Oxymorphone is a 60-year-old opioid analgesic. Its structure is that of morphine with the double bond hydrogenated and an additional hydroxyl group that makes it 10 times more potent than morphine.
In 1955, Ulrich Weiss at the New York Botanical Garden (of all places) began a series of articles on new morphine derivatives. In the first article of the series, he described the synthesis of 14-hydroxydihydromorphinone, which later became known as oxymorphone. Weiss went on to publish five more articles on morphine derivatives.
In 1957, a patent on the synthesis was awarded to Weiss and Mozes Juda Lewenstein. (The patent application preceded Weiss’s article.) The patent was assigned to Lewenstein of Endo Pharmaceuticals (New York). Endo began to market the drug in the United States in 1959.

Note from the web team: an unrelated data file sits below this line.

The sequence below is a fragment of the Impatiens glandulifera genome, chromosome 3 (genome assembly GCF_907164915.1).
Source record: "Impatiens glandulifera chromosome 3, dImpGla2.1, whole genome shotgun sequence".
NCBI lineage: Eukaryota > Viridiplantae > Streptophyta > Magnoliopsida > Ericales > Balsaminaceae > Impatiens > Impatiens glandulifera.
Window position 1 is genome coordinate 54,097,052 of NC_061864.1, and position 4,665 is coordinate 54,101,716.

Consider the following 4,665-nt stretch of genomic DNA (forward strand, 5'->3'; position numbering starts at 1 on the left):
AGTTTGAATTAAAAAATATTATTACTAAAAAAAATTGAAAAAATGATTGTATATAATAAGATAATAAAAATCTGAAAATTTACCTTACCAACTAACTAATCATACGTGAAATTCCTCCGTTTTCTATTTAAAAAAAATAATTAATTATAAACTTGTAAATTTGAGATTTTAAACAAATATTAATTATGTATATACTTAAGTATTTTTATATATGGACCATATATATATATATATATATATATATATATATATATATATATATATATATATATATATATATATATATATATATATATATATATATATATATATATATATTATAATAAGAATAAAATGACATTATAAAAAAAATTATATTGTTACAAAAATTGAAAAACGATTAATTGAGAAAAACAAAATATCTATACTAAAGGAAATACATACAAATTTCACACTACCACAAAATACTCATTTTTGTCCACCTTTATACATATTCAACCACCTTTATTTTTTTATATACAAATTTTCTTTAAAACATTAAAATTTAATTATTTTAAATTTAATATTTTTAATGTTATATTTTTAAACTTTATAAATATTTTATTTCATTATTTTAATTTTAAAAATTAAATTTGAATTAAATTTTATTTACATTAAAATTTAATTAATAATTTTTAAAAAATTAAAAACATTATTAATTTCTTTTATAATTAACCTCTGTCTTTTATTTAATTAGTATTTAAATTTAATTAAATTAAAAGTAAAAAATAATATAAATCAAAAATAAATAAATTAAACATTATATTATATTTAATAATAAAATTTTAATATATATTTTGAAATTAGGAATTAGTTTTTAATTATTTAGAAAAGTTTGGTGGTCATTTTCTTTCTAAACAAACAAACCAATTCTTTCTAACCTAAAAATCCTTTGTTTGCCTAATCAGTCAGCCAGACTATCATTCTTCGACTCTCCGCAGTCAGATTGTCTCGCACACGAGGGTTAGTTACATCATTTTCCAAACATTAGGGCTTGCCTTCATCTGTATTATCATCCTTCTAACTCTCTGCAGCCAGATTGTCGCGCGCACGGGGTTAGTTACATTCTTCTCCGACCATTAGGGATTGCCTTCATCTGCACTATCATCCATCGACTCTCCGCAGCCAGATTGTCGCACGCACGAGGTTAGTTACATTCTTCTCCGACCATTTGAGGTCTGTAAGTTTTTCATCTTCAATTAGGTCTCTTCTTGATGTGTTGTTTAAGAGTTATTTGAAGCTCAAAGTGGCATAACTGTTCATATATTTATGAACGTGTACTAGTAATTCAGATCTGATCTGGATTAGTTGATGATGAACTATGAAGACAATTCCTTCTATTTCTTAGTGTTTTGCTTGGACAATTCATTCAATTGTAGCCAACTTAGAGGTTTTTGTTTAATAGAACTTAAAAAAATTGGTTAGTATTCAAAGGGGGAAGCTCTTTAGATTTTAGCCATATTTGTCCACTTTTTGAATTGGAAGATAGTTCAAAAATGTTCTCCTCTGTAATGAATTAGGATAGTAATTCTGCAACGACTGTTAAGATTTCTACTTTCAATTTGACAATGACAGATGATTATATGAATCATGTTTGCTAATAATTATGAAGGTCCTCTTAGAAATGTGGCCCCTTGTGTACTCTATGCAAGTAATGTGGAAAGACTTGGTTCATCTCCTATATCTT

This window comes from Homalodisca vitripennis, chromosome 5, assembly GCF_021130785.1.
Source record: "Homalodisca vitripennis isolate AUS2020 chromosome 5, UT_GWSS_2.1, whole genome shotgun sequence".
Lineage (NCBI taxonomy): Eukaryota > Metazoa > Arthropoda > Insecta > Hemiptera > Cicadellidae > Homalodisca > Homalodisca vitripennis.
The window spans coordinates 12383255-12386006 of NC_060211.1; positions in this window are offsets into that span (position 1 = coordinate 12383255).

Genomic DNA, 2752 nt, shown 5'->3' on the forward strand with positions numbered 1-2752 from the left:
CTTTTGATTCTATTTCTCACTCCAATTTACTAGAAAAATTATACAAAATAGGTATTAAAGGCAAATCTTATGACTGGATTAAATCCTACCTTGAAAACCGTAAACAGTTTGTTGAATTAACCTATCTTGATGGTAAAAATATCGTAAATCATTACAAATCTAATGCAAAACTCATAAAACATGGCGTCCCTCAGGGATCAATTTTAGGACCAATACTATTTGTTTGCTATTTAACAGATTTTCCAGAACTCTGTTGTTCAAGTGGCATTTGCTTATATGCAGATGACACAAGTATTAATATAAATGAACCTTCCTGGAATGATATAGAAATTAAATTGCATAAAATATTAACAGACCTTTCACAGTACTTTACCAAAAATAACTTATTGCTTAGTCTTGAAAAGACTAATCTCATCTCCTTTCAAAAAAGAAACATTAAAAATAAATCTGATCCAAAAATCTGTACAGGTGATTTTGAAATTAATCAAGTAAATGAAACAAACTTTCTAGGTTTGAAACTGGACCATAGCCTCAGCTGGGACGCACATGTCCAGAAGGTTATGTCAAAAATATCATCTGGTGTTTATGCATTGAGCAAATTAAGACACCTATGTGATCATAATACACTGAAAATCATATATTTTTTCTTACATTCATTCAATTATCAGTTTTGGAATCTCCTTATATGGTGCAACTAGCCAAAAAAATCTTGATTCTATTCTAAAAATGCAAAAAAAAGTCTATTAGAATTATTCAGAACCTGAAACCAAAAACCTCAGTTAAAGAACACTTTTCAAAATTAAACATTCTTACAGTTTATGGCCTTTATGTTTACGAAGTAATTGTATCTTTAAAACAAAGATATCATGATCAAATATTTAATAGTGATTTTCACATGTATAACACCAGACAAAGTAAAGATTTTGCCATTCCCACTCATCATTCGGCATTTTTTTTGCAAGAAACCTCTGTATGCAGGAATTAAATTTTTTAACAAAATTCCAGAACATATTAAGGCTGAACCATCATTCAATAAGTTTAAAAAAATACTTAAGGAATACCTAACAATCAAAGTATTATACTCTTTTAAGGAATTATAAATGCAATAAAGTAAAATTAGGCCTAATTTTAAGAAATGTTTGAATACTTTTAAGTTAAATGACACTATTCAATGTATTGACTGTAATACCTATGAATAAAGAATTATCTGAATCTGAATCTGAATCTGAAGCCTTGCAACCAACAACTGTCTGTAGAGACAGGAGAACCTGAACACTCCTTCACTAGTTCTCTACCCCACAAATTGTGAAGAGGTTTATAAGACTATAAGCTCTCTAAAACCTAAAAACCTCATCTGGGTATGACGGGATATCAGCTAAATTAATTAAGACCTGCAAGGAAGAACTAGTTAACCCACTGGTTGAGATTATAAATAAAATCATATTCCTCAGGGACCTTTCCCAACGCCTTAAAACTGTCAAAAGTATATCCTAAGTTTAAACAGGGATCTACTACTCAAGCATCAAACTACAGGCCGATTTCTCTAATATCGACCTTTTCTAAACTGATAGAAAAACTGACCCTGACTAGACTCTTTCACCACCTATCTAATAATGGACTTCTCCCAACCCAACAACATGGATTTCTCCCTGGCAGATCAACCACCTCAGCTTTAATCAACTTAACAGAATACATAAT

In June of this year, the US Food and Drug Administration, concerned about the widespread abuse of opioids, requested that the manufacturer (now Endo International, based in Dublin, Ireland) withdraw oxymorphone-containing Opana ER from the market. Although Endo formulated the solid pill Opana ER to prevent users from snorting or injecting it, people still figured out ways to abuse the drug.
In July, Endo “voluntarily” removed Opana ER while stressing that the drug is safe and efficacious when used properly.
|CAS Reg. No.||76-41-5|
|Molar mass||301.34 g/mol|
|Melting point||248–249 °C (dec.)|
|Water solubility||24 g/L|
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